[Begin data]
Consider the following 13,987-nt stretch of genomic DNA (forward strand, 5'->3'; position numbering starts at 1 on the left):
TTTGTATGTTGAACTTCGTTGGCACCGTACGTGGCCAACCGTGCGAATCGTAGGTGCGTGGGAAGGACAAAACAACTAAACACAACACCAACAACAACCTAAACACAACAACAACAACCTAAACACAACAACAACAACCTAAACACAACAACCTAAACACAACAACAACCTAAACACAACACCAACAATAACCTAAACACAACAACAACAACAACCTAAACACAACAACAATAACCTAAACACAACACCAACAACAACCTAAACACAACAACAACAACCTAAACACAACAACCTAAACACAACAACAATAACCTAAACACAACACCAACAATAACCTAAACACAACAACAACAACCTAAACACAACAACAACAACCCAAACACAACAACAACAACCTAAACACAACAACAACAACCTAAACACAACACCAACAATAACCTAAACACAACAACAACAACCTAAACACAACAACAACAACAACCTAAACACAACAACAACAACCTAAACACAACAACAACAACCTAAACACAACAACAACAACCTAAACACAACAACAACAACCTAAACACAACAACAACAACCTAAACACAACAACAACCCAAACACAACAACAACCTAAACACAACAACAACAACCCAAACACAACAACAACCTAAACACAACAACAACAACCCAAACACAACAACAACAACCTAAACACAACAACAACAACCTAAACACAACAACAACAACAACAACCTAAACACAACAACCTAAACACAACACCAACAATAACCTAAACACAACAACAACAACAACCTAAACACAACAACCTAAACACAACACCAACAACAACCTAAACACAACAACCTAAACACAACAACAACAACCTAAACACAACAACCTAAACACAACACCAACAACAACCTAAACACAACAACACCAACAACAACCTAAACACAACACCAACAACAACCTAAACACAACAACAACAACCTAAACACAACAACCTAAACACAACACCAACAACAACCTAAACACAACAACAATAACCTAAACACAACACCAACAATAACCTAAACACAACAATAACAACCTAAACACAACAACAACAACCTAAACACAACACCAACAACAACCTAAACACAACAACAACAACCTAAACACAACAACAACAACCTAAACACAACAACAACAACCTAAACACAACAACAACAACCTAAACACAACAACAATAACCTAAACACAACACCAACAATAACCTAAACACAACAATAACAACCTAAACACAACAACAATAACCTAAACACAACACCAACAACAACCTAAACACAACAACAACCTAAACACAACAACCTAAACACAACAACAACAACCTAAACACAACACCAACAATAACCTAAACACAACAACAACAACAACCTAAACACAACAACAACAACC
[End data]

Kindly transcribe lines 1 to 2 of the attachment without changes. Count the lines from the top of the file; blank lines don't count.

Consider the following 13,987-nt stretch of genomic DNA (forward strand, 5'->3'; position numbering starts at 1 on the left):
TTTGTATGTTGAACTTCGTTGGCACCGTACGTGGCCAACCGTGCGAATCGTAGGTGCGTGGGAAGGACAAAACAACTAAACACAACACCAACAACAACCTAAACACAACAACAACAACCTAAACACAACAACAACAACCTAAACACAACAACCTAAACACAACAACAACCTAAACACAACACCAACAATAACCTAAACACAACAACAACAACAACCTAAACACAACAACAATAACCTAAACACAACACCAACAACAACCTAAACACAACAACAACAACCTAAACACAACAACCTAAACACAACAACAATAACCTAAACACAACACCAACAATAACCTAAACACAACAACAACAACCTAAACACAACAACAACAACCCAAACACAACAACAACAACCTAAACACAACAACAACAACCTAAACACAACACCAACAATAACCTAAACACAACAACAACAACCTAAACACAACAACAACAACAACCTAAACACAACAACAACAACCTAAACACAACAACAACAACCTAAACACAACAACAACAACCTAAACACAACAACAACAACCTAAACACAACAACAACAACCTAAACACAACAACAACCCAAACACAACAACAACCTAAACACAACAACAACAACCCAAACACAACAACAACCTAAACACAACAACAACAACCCAAACACAACAACAACAACCTAAACACAACAACAACAACCTAAACACAACAACAACAACAACAACCTAAACACAACAACCTAAACACAACACCAACAATAACCTAAACACAACAACAACAACAACCTAAACACAACAACCTAAACACAACACCAACAACAACCTAAACACAACAACCTAAACACAACAACAACAACCTAAACACAACAACCTAAACACAACACCAACAACAACCTAAACACAACAACACCAACAACAACCTAAACACAACACCAACAACAACCTAAACACAACAACAACAACCTAAACACAACAACCTAAACACAACACCAACAACAACCTAAACACAACAACAATAACCTAAACACAACACCAACAATAACCTAAACACAACAATAACAACCTAAACACAACAACAACAACCTAAACACAACACCAACAACAACCTAAACACAACAACAACAACCTAAACACAACAACAACAACCTAAACACAACAACAACAACCTAAACACAACAACAACAACCTAAACACAACAACAATAACCTAAACACAACACCAACAATAACCTAAACACAACAATAACAACCTAAACACAACAACAATAACCTAAACACAACACCAACAACAACCTAAACACAACAACAACCTAAACACAACAACCTAAACACAACAACAACAACCTAAACACAACACCAACAATAACCTAAACACAACAACAACAACAACCTAAACACAACAACAACAACC